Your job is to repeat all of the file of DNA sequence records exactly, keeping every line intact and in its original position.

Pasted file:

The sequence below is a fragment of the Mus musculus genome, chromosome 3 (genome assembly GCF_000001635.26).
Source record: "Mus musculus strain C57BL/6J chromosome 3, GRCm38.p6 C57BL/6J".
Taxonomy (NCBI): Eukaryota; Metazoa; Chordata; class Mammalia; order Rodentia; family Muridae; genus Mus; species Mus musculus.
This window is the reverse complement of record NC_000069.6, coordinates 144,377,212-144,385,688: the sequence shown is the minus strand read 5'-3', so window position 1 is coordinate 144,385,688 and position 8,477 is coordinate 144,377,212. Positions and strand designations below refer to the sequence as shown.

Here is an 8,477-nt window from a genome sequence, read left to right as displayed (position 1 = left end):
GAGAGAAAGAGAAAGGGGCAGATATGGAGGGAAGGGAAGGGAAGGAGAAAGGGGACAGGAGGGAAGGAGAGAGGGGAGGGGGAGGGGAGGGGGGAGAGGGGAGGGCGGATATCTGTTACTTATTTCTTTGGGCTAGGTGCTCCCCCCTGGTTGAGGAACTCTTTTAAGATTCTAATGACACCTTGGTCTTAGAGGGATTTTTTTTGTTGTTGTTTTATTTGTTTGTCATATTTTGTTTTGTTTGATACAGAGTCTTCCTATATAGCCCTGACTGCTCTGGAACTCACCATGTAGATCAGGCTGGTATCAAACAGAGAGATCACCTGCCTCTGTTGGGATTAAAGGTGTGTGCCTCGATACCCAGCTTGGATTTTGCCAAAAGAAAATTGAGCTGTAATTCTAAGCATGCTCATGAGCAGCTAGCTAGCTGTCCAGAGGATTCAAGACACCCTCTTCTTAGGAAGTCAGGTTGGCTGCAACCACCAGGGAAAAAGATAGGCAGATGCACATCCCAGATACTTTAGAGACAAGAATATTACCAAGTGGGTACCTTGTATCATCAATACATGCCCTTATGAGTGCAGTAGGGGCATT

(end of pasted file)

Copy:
The sequence below is a fragment of the Mus musculus genome, chromosome 3 (genome assembly GCF_000001635.26).
Source record: "Mus musculus strain C57BL/6J chromosome 3, GRCm38.p6 C57BL/6J".
Taxonomy (NCBI): Eukaryota; Metazoa; Chordata; class Mammalia; order Rodentia; family Muridae; genus Mus; species Mus musculus.
This window is the reverse complement of record NC_000069.6, coordinates 144,377,212-144,385,688: the sequence shown is the minus strand read 5'-3', so window position 1 is coordinate 144,385,688 and position 8,477 is coordinate 144,377,212. Positions and strand designations below refer to the sequence as shown.

Here is an 8,477-nt window from a genome sequence, read left to right as displayed (position 1 = left end):
GAGAGAAAGAGAAAGGGGCAGATATGGAGGGAAGGGAAGGGAAGGAGAAAGGGGACAGGAGGGAAGGAGAGAGGGGAGGGGGAGGGGAGGGGGGAGAGGGGAGGGCGGATATCTGTTACTTATTTCTTTGGGCTAGGTGCTCCCCCCTGGTTGAGGAACTCTTTTAAGATTCTAATGACACCTTGGTCTTAGAGGGATTTTTTTTGTTGTTGTTTTATTTGTTTGTCATATTTTGTTTTGTTTGATACAGAGTCTTCCTATATAGCCCTGACTGCTCTGGAACTCACCATGTAGATCAGGCTGGTATCAAACAGAGAGATCACCTGCCTCTGTTGGGATTAAAGGTGTGTGCCTCGATACCCAGCTTGGATTTTGCCAAAAGAAAATTGAGCTGTAATTCTAAGCATGCTCATGAGCAGCTAGCTAGCTGTCCAGAGGATTCAAGACACCCTCTTCTTAGGAAGTCAGGTTGGCTGCAACCACCAGGGAAAAAGATAGGCAGATGCACATCCCAGATACTTTAGAGACAAGAATATTACCAAGTGGGTACCTTGTATCATCAATACATGCCCTTATGAGTGCAGTAGGGGCATT